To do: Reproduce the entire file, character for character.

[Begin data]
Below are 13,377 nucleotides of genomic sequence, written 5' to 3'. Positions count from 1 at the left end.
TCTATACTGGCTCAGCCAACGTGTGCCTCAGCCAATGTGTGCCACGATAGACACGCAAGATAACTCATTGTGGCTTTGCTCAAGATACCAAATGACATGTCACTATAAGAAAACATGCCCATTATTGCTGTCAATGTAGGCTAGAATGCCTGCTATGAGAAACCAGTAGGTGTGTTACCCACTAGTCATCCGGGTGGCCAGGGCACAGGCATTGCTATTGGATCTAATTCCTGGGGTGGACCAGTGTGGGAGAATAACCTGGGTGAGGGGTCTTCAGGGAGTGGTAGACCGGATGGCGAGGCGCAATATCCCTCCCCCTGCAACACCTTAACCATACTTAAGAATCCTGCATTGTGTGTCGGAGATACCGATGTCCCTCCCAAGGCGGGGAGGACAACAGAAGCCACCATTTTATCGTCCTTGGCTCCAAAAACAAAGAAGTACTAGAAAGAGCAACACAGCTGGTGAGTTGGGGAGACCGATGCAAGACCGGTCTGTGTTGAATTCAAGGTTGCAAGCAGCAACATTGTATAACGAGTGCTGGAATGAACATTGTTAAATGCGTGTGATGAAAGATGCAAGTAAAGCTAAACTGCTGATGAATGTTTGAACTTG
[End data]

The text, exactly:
Below are 13,377 nucleotides of genomic sequence, written 5' to 3'. Positions count from 1 at the left end.
TCTATACTGGCTCAGCCAACGTGTGCCTCAGCCAATGTGTGCCACGATAGACACGCAAGATAACTCATTGTGGCTTTGCTCAAGATACCAAATGACATGTCACTATAAGAAAACATGCCCATTATTGCTGTCAATGTAGGCTAGAATGCCTGCTATGAGAAACCAGTAGGTGTGTTACCCACTAGTCATCCGGGTGGCCAGGGCACAGGCATTGCTATTGGATCTAATTCCTGGGGTGGACCAGTGTGGGAGAATAACCTGGGTGAGGGGTCTTCAGGGAGTGGTAGACCGGATGGCGAGGCGCAATATCCCTCCCCCTGCAACACCTTAACCATACTTAAGAATCCTGCATTGTGTGTCGGAGATACCGATGTCCCTCCCAAGGCGGGGAGGACAACAGAAGCCACCATTTTATCGTCCTTGGCTCCAAAAACAAAGAAGTACTAGAAAGAGCAACACAGCTGGTGAGTTGGGGAGACCGATGCAAGACCGGTCTGTGTTGAATTCAAGGTTGCAAGCAGCAACATTGTATAACGAGTGCTGGAATGAACATTGTTAAATGCGTGTGATGAAAGATGCAAGTAAAGCTAAACTGCTGATGAATGTTTGAACTTG